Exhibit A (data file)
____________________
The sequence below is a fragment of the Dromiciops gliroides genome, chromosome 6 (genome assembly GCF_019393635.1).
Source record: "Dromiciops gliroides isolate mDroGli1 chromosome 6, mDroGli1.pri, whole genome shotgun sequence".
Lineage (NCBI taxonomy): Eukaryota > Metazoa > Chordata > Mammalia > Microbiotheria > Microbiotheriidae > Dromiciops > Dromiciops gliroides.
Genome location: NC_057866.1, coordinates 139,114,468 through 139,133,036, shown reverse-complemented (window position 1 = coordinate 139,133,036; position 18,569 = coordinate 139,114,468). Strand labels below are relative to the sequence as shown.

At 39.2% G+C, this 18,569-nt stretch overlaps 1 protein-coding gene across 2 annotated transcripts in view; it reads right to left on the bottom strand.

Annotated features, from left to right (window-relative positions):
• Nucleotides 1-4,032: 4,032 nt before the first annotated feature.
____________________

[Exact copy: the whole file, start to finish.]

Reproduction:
The sequence below is a fragment of the Dromiciops gliroides genome, chromosome 6 (genome assembly GCF_019393635.1).
Source record: "Dromiciops gliroides isolate mDroGli1 chromosome 6, mDroGli1.pri, whole genome shotgun sequence".
Lineage (NCBI taxonomy): Eukaryota > Metazoa > Chordata > Mammalia > Microbiotheria > Microbiotheriidae > Dromiciops > Dromiciops gliroides.
Genome location: NC_057866.1, coordinates 139,114,468 through 139,133,036, shown reverse-complemented (window position 1 = coordinate 139,133,036; position 18,569 = coordinate 139,114,468). Strand labels below are relative to the sequence as shown.

At 39.2% G+C, this 18,569-nt stretch overlaps 1 protein-coding gene across 2 annotated transcripts in view; it reads right to left on the bottom strand.

Annotated features, from left to right (window-relative positions):
• Nucleotides 1-4,032: 4,032 nt before the first annotated feature.